Figure 2: Neural PLDA Net Architecture: The two inputs xe and xt are the enrollment and test x-vectors respectively.

The NLPDA backend was compared to a series of previously used back-ends: Generative Gaussian PLDA (GLPDA), Discriminative PLDA (DLPDA) and a Pairwise Gaussian Backend (GB). The systems were trained using randomly selected (gender matched) pairs from the VoxCeleb corpus with and without data augmentation, and the performance was tested on the Speakers in the Wild eval set as well as the VOiCES dev and eval sets provided as part of the Interpseech 2019 VOiCES at a Distance Challenge.

Table 2: Performance of systems on SITW Eval Core-Core, VOiCES Dev and VOiCES Eval using the GPLDA baseline model, Gaussian backend, Discriminative PLDA (DPLDA) and the proposed NPLDA model. The best scores are highlighted.

Table 2 shows the performance of the different systems on the datasets mentioned. The results show that, across the board, the learnt NPLDA approach (with soft detection cost) outperforms all other SV backends. These results illustrate the advantages of using a single, trained back-end to simplify both pre-processing and classification in SV systems, and sets the stage for future research into incorporating the front and back-end into a single, end-to-end SV system.

Beamforming techniques and the VOiCES challenge

Most of the accepted papers for the VOiCES workshop focused on single source audio for SV. However, even state-of-the-art approaches encounter difficulties when it comes to far-field audio, in particular in noisy and reverberant environments. Solving this problem by employing multichannel (microphone) approaches has received a great deal of attention, both within industry and academic research. One such approach focuses on using a beamforming front-end to de-noise and de-reverb the original multi-channel audio to produce a sanitized, single channel input prior to extracting speaker embeddings. In “Utilizing VOiCES dataset for multichannel speaker verification with beamforming” Mošner et al. leveraged the VOiCES dataset to benchmark their own NN generalized eigenvalue (GEV) beamformer.

As a baseline the authors use a weighted delay-and-sum beamformer implemented in BeamformIt toolkit, a fixed beamformer that doesn’t require any training. This baseline was compared with an adaptive GEV which estimates the beamforming weights via the learnt estimation of the input data statistics.

Figure 3: GEV beamformer with integrated neural network. Green block represent trainable parts, blue ones are fixed. Computation flow is illustrated for a single frquency bin. M stands for the number of channels. ΦNN and Φxx represent noise and speech power spectral density in matrices.

The full beamforming process is illustrated in Figure 3. NN’s are used to predict masks corresponding to the prevalence of noise or speech in the input audio. These predicted masks are then mean-pooled and applied to mask out noise or speech. The resulting matrices are fed to a generalized eigenvalue solver and the principal eigenvector is used as the beamforming weight vector. The authors studied two procedures to optimize the beamforming front end:

  • BCE: The original procedure trains the NN’s by directly minimizing the binary cross-entropy (BCE) between the predicted and ideal noise and speech masks. Since this problem requires knowledge of the ideal binary masks for both noise and speech, the VOiCES corpus could not be used for training. Instead, the authors leveraged simulated data that resembled the VOiCES data via room simulation and addition of positional sources of noise.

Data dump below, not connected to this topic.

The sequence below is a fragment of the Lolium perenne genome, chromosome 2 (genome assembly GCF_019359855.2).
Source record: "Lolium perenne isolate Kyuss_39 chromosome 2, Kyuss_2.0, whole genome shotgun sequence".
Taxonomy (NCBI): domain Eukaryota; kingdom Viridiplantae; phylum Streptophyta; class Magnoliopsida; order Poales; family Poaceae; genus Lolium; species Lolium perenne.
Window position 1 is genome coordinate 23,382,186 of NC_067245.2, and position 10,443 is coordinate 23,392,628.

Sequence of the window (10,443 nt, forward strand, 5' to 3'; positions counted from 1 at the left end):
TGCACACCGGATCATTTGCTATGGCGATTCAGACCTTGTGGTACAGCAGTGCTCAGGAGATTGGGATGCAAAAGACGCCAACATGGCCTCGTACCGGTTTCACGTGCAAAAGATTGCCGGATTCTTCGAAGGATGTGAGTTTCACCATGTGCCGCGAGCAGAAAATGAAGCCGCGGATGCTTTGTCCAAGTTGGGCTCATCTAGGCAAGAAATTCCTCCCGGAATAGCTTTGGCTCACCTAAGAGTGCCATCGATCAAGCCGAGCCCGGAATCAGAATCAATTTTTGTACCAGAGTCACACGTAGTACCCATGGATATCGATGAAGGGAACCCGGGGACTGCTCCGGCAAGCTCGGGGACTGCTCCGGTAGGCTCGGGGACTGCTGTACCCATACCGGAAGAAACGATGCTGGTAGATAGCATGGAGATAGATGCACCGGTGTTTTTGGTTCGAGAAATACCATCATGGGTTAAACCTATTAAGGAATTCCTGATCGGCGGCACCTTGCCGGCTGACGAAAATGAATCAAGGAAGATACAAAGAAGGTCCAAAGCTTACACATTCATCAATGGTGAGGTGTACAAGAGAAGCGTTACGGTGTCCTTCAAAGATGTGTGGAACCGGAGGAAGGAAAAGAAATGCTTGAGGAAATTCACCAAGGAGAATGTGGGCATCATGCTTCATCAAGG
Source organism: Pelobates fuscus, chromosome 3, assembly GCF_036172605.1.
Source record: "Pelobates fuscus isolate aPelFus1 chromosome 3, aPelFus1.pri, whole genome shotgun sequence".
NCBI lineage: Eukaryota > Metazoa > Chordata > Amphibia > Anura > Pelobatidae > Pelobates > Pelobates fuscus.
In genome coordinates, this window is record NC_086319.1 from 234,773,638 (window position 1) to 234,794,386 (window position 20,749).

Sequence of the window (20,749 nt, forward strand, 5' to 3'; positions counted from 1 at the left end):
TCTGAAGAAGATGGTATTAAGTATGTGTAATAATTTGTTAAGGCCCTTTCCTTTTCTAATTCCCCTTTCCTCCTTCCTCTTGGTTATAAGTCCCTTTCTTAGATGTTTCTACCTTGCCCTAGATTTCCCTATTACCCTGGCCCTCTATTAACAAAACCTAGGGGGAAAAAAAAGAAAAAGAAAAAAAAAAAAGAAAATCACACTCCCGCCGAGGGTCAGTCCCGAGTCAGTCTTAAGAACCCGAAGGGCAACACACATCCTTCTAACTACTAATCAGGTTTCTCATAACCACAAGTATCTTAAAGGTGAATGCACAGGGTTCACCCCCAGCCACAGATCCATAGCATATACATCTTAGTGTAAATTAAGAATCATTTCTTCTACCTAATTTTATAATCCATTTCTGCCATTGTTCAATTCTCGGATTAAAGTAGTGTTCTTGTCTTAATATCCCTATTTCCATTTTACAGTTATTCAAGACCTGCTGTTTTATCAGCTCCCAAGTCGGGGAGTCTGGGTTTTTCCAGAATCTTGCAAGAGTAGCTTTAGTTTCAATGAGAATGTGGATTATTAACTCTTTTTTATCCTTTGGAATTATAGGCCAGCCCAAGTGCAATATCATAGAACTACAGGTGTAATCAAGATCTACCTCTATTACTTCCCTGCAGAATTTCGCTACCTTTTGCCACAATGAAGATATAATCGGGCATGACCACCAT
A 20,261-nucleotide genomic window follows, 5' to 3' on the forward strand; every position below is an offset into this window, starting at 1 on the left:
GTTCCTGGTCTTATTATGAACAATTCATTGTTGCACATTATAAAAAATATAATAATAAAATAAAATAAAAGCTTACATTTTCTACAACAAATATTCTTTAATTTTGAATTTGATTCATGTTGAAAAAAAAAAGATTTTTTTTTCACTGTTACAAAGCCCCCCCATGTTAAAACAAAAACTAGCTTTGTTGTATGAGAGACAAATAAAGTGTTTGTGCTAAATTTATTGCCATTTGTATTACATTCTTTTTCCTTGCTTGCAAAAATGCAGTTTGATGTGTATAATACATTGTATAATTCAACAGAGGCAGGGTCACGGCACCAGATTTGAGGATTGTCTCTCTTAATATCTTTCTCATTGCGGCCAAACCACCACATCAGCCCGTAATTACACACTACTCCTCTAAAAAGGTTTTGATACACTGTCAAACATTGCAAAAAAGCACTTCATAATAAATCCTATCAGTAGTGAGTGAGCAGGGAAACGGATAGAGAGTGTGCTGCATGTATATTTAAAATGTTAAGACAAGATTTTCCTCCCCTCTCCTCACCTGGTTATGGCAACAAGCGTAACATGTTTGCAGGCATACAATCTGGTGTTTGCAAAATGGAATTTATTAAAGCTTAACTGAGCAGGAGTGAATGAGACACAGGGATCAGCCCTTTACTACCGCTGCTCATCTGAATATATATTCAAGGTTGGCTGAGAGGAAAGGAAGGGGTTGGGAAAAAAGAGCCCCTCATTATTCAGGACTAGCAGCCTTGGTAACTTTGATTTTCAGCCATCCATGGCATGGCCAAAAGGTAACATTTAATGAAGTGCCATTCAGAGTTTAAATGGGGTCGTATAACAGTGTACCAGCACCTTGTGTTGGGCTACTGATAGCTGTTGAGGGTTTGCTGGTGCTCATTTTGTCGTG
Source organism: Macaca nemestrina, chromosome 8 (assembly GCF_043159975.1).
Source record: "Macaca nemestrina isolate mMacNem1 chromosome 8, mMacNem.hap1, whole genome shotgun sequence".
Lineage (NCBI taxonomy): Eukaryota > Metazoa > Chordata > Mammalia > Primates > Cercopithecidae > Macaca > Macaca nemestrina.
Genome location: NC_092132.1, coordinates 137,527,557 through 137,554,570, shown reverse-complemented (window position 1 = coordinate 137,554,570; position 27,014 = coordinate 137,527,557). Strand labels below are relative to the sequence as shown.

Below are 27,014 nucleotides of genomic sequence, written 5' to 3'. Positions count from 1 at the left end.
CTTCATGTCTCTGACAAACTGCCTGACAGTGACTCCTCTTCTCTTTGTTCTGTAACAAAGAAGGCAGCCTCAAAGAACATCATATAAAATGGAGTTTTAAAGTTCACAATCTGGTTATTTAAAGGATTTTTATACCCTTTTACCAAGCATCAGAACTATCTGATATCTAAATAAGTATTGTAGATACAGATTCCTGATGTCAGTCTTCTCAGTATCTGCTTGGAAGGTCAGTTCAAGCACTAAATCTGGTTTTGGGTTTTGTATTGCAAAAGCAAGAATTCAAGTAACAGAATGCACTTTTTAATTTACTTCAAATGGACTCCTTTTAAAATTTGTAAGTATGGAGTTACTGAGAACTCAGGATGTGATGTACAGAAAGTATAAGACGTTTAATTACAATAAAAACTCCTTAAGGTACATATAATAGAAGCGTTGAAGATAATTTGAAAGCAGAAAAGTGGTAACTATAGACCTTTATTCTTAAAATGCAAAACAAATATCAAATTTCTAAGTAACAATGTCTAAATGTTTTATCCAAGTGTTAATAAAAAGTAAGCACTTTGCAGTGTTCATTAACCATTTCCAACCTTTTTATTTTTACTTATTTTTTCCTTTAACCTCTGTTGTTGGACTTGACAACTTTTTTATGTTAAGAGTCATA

• MSE: Using Cholesky decomposition to solve the eigenvalue decomposition allows backpropagation through GEV solver so it can be an integral part of the optimization procedure. The system can then be directly trained on the output of the beamformer. Here the objective function is the mean squared error (MSE) between the beamformer output and the clean speech audio. This approach has the added benefit that it can be trained directly on the VOiCES data.

In both of these approaches the NN-supported beamformer architecture is left unchanged and they vary only in the training procedure.

Table 3: SV results of a single-channel system, and multichannel systems on the VOiCES trial set. Performance is displayed in terms of equal error rate (EER) and minimum detection cost.

Table 3 summarizes the results of their experiments evaluated on the VOiCES data. Both of their models, BCE and MSE, outperform the single channel system as well as fixed beamformer baseline from BeamformIt. The results also indicate that the BCE model performs better than the MSE trained system, suggesting that the task of learning how to mask the noise from optimizing directly on the MSE of the outputs is more complex. Furthermore, the BCE model also seems to have generalized better, most likely due to the fact that the simulation procedure allows to train using a more varied set of conditions.

Finally, motivated by a desire to identify poorly performing microphones that can degrade the performance, the authors used a single channel x-vector extractor to do a per-mic study. They found a strong dependence on the distance between the microphones and the source, and identified two particularly poor channels: the worst (microphone 12) was placed on the wall and fully obstructed, and the second worst (microphone 6) is an omni-directional lavalier placed far from the source. In line with these studies, the authors removed these two channels from their evaluation and found a sizable improvement on the performance.

Speaker verification algorithms continue to improve due to advances in both the back and front-end of the system pipelines. In particular, the combination of traditional signal processing and modern deep learning techniques have proven extremely successful and delivered some of the more recent state-of-the-art implementations. It is exciting and rewarding to see in the papers we have discussed over these two blogposts, how the availability of a large corpus reflecting realistic acoustic environments can be leveraged to build robust systems that will perform accurately in extremely challenging conditions.


Helpful links

If you are interested in learning more about the VOiCES dataset, the Interspeech 2019 challenge or our upcoming VOiCES vol. 2 release we encourage you to either reach out, or follow any of the following helpful links: